We hate to keep pounding the same drum, but this is such a serious and growing issue, we feel it would be irresponsible not to report it:
Canine Brucella Imported to Alberta, Canada from Southern US and Mexico Rescue Dogs
Brucellosis is a particularly nasty disease, caused by the Brucella canis bacterial organism that leads to illness and infertility in dogs. It is zoonotic, which means it can be passed along to humans, though this is rare.
Here is NAIA Board Member Marty Greer, DVM, JD, with a summary of Canine brucellosis, and what it means for dogs and dog owners:
Canine brucellosis is a serious threat to the breeding program of any dog breeder. Canine brucellosis is infrequently diagnosed in the US and Canada. The threats are two-fold. The first threat is to human health – any disease that can be spread to humans, as canine brucellosis can be, is a concern. Although it rarely is transmitted to humans, the threat is real, particularly for those with immunocompromised health. The second threat is the damage done to a breeding program. Dogs infected with Brucella canis are at the least neutered or spayed and placed on long term antibiotics. In some cases, the recommendations are to euthanize the infected animals because of the difficulty and expense associated with successful treatment. Dogs in an infected home or facility are repeatedly tested and isolated from other dogs for months at a time. Infected dogs can no longer be in a breeding program. For those breeders who have spent a lifetime developing their genetic lines of dogs, this can be devastating, emotionally and financially.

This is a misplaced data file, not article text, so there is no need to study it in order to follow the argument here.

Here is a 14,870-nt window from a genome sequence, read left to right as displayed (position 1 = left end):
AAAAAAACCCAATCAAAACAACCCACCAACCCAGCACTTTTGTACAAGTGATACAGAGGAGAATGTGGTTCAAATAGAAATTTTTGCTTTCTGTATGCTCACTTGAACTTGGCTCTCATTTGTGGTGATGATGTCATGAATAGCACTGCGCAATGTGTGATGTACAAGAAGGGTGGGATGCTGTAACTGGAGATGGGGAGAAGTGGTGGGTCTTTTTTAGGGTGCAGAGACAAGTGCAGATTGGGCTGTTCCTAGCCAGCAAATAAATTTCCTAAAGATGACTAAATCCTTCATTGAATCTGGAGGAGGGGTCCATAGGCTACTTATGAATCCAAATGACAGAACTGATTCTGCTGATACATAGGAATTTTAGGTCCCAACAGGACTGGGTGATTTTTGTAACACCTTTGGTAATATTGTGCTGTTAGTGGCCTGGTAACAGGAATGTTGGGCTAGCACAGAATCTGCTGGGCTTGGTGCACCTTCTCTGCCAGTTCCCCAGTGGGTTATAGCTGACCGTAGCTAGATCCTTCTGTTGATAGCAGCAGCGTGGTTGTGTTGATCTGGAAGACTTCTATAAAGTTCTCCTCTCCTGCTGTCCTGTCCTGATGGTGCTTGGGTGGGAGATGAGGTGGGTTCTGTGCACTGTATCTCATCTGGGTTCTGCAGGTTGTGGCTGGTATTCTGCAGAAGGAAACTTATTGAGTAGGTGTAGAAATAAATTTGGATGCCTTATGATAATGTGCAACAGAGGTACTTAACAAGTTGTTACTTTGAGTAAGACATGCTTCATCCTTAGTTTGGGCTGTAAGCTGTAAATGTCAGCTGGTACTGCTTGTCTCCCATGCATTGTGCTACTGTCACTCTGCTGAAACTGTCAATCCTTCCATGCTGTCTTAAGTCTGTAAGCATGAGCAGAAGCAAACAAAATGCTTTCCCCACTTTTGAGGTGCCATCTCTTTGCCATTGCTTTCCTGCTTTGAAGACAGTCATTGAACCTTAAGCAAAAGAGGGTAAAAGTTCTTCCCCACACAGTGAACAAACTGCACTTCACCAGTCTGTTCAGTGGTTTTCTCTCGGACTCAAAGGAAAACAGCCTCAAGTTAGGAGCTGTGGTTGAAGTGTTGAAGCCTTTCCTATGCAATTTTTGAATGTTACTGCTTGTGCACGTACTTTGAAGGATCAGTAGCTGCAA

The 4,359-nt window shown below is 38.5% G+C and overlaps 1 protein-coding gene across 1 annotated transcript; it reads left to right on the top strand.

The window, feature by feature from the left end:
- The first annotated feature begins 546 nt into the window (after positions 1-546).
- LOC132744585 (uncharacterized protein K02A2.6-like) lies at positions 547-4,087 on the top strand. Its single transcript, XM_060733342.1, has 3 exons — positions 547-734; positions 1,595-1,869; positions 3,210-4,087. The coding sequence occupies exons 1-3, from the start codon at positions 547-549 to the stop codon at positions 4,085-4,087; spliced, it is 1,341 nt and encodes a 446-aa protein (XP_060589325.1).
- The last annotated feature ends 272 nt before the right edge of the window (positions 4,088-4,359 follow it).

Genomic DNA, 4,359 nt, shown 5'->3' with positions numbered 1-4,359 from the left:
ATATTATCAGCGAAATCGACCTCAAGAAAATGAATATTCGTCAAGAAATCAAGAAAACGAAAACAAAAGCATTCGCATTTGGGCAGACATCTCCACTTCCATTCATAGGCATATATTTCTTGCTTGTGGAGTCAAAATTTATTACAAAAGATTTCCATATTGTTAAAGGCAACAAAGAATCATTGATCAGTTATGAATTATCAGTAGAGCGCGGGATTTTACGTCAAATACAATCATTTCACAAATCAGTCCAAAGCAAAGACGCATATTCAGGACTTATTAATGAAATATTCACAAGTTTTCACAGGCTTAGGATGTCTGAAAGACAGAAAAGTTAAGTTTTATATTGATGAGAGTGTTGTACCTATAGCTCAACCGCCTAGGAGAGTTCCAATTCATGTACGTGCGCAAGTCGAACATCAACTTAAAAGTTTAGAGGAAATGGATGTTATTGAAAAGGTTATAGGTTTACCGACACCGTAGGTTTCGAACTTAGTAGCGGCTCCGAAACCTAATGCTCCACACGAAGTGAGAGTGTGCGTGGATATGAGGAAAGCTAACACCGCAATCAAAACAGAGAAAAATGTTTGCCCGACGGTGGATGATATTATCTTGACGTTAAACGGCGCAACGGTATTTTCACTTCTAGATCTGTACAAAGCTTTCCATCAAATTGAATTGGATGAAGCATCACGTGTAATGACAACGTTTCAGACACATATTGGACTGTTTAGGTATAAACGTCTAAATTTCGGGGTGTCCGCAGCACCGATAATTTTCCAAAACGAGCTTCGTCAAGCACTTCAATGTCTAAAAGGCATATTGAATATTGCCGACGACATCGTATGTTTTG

Canine brucellosis can be tested for in reference laboratories and in house in many veterinary clinics. The test used for in house testing is relatively old technology, but it is very sensitive, meaning the test is unlikely to miss a dog that is infected with Brucella canis. Consider testing all dogs in a breeding program or leaving a breeding program for B. canis prior to moving the dogs or allowing them into your home or facility to prevent this crisis.
Unlike rabies, which is the disease most often focused on when discussing the irresponsible transfer of rescue dogs, brucellosis isn’t a death sentence. But it is a very serious illness — aside from the ethical issues of irresponsibly spreading disease, it is of incredible concern to people who are trying to responsibly breed dogs, as well as those who want to bring a deliberately bred dog with predictable traits into their family!